Fall salmon season is here, which means it’s also time for crabbing. As these delicious shellfish start to fill their shells with meat, they’re worth not only targeting, themselves, but tossing a couple pots out before you get to salmon trolling, and picking them up on the way in.
Fresh Dungeness crab has a flavor like no other seafood. Delicate and creamy with the essence of the sea, it almost seems shameful to eat it any other way than straight from the shell. However, there are ingredients that pair so well with crab that all of them are elevated when mixed together.
While this crab salsa recipe is almost entirely crab, the bits of other ingredients added will result in a fresh dish with multi-layered complexity. Please note that the addition of cilantro is optional. If you aren’t a fan of cilantro, you won’t want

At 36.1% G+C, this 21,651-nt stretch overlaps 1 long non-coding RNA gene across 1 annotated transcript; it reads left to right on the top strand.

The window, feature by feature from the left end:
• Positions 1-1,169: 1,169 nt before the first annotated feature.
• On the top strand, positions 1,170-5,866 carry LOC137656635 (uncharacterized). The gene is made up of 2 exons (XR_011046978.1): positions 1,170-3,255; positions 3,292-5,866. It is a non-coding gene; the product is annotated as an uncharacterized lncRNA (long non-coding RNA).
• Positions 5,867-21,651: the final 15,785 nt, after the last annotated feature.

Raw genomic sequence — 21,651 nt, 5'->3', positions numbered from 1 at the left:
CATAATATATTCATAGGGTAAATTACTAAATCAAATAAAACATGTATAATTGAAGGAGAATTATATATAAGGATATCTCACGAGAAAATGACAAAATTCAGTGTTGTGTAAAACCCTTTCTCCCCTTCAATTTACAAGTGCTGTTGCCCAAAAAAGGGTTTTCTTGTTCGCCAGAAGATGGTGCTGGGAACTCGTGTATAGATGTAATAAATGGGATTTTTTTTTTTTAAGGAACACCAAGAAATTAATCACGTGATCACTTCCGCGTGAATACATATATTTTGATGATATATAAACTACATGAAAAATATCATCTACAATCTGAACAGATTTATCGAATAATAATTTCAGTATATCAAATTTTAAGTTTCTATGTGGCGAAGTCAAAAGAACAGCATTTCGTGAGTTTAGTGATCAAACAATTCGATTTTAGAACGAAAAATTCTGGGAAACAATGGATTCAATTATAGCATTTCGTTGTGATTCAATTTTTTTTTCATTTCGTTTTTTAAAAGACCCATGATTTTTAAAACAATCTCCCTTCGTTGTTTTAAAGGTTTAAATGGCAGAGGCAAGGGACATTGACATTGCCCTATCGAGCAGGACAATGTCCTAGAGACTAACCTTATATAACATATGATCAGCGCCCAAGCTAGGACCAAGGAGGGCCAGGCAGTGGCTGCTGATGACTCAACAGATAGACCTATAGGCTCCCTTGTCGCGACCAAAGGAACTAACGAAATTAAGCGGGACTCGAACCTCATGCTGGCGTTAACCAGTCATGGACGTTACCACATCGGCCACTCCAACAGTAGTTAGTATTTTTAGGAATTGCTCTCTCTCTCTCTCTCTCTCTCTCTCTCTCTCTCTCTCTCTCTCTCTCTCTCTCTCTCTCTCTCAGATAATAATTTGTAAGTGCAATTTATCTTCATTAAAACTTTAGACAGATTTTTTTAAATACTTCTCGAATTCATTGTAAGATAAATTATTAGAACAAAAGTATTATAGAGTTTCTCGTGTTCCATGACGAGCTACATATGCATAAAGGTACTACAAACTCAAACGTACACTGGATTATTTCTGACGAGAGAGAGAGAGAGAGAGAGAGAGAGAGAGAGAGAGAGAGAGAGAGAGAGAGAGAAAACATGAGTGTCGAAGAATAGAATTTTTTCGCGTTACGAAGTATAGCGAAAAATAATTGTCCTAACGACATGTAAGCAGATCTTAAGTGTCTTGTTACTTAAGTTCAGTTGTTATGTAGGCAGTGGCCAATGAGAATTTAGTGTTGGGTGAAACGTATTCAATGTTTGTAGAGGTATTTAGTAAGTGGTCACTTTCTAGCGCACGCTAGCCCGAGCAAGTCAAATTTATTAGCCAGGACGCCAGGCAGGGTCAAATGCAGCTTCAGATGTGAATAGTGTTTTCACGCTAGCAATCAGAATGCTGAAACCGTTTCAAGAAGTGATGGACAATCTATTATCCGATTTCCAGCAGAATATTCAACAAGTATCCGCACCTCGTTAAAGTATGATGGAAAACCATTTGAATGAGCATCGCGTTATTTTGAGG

it in your crab salsa. I like splitting the recipe and adding cilantro to half of it, as neither my dad or father-in-law are fans of the herb. After all, you must keep the dad’s happy!
- 2 cups cooked, shelled crab meat
- 1/2 cup diced cucumber
- 2 tablespoons diced sweet bell pepper
- 2 tablespoons diced tomato
- 2 tablespoons fresh lime juice
- Zest of one lime
- 1 tablespoon diced chives or scallions
- 1 tablespoon finely chopped cilantro, optional
- 1 tablespoon extra virgin olive oil
- 1/2 teaspoon white sugar • Salt & fresh ground black pepper to taste
In a medium bowl combine cucumber, bell pepper, tomato, lime juice, lime zest, chives or scallions, cilantro (optional), olive oil and white sugar until sugar is dissolved. Gently fold-in crab meat and lightly season with salt and pepper as desired. Serve immediately with chips of choice or keep refrigerated until ready to eat.
Crab Care Tip
Before cooking whole crabs whole, make sure they are alive by poking an eye or antennae. These sensitive organs should move when stimulated. If they appear sluggish, crabs can be renewed by quickly submerging them in cold saltwater. Once the whole crab has been cooked, pry off the carapace, break the crab in half and thoroughly clean it. Make sure to remove the gills and
all visceral mass, where biotoxins are harbored.
Note: For signed copies of Tiffany’s popular book, Cooking Seafood, and other best-selling titles, visit www.tiffanyhaugen.com.